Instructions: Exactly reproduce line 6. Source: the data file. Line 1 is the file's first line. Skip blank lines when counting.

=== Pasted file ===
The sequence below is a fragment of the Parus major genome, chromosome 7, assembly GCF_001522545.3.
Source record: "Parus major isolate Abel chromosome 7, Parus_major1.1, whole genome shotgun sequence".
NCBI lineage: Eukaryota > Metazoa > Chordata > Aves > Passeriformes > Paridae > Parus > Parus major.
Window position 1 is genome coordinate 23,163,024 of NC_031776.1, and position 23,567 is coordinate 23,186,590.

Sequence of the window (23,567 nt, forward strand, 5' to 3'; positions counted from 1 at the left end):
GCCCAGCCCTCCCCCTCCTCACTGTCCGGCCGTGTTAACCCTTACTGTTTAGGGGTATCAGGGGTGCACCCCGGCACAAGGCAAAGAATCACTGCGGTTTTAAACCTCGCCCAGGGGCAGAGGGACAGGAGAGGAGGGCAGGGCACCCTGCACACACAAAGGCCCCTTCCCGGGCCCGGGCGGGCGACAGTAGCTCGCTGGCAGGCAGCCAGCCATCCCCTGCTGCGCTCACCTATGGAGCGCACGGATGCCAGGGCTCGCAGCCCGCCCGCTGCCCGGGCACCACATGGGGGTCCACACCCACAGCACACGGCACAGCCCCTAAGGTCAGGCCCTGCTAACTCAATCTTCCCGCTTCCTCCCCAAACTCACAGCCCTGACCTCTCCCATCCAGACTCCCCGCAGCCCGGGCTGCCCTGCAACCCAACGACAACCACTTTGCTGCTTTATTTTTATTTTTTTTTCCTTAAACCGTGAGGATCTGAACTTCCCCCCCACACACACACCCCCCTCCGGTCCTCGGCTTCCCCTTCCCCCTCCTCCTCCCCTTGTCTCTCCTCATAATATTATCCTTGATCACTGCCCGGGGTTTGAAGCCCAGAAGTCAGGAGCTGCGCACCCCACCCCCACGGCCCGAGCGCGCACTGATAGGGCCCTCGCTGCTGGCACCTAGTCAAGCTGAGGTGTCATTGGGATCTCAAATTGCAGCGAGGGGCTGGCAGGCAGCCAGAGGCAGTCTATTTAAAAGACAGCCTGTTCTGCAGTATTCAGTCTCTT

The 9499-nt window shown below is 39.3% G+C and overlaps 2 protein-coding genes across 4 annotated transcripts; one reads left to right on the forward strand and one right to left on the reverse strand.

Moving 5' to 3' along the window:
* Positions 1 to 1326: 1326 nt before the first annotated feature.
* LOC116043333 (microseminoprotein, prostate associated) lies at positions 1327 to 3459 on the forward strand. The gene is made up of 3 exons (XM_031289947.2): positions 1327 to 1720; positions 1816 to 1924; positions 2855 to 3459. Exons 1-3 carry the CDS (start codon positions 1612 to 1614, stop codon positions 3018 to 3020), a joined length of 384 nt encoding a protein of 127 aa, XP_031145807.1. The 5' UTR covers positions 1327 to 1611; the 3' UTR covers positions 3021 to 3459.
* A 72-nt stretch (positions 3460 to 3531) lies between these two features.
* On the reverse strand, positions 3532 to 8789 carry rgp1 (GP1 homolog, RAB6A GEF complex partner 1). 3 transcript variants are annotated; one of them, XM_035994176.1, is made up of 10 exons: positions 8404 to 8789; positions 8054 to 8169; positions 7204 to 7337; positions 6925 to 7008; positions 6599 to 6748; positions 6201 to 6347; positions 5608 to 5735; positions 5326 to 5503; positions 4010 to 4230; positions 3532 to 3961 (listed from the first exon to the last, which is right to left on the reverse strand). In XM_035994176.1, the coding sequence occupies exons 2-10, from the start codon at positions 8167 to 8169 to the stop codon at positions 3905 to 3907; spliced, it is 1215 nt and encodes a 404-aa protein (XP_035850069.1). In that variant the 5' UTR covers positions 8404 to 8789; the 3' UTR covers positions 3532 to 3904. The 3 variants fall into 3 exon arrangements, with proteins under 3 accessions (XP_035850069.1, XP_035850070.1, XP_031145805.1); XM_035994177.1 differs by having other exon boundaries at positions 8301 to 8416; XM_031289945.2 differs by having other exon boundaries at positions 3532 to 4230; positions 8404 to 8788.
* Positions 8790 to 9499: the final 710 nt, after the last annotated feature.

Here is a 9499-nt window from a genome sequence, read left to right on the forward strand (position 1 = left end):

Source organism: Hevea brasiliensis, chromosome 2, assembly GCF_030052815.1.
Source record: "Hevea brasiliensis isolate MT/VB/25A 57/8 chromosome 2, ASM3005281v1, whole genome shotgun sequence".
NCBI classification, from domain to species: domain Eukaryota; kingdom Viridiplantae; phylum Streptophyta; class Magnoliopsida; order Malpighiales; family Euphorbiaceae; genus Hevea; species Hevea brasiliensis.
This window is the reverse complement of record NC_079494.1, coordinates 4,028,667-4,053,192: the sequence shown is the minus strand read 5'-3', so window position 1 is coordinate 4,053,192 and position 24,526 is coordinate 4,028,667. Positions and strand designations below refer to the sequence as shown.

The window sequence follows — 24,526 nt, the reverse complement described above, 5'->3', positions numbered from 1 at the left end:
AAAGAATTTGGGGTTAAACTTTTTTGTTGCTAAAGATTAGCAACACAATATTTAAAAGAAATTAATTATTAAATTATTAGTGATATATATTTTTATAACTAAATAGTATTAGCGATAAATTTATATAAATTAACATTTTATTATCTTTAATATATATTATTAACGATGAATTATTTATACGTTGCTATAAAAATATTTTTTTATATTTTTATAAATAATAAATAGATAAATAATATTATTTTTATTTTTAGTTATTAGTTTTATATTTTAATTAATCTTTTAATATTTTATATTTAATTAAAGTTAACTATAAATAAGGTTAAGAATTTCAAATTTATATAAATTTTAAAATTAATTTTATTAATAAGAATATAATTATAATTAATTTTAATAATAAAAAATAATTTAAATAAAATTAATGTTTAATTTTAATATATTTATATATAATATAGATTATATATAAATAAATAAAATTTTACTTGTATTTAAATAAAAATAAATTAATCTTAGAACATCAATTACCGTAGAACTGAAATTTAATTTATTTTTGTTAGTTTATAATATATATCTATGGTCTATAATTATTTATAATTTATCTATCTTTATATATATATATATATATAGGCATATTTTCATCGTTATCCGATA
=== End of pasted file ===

GCCCAGCCCTCCCCCTCCTCACTGTCCGGCCGTGTTAACCCTTACTGTTTAGGGGTATCAGGGGTGCACCCCGGCACAAGGCAAAGAATCACTGCGGTTTTAAACCTCGCCCAGGGGCAGAGGGACAGGAGAGGAGGGCAGGGCACCCTGCACACACAAAGGCCCCTTCCCGGGCCCGGGCGGGCGACAGTAGCTCGCTGGCAGGCAGCCAGCCATCCCCTGCTGCGCTCACCTATGGAGCGCACGGATGCCAGGGCTCGCAGCCCGCCCGCTGCCCGGGCACCACATGGGGGTCCACACCCACAGCACACGGCACAGCCCCTAAGGTCAGGCCCTGCTAACTCAATCTTCCCGCTTCCTCCCCAAACTCACAGCCCTGACCTCTCCCATCCAGACTCCCCGCAGCCCGGGCTGCCCTGCAACCCAACGACAACCACTTTGCTGCTTTATTTTTATTTTTTTTTCCTTAAACCGTGAGGATCTGAACTTCCCCCCCACACACACACCCCCCTCCGGTCCTCGGCTTCCCCTTCCCCCTCCTCCTCCCCTTGTCTCTCCTCATAATATTATCCTTGATCACTGCCCGGGGTTTGAAGCCCAGAAGTCAGGAGCTGCGCACCCCACCCCCACGGCCCGAGCGCGCACTGATAGGGCCCTCGCTGCTGGCACCTAGTCAAGCTGAGGTGTCATTGGGATCTCAAATTGCAGCGAGGGGCTGGCAGGCAGCCAGAGGCAGTCTATTTAAAAGACAGCCTGTTCTGCAGTATTCAGTCTCTT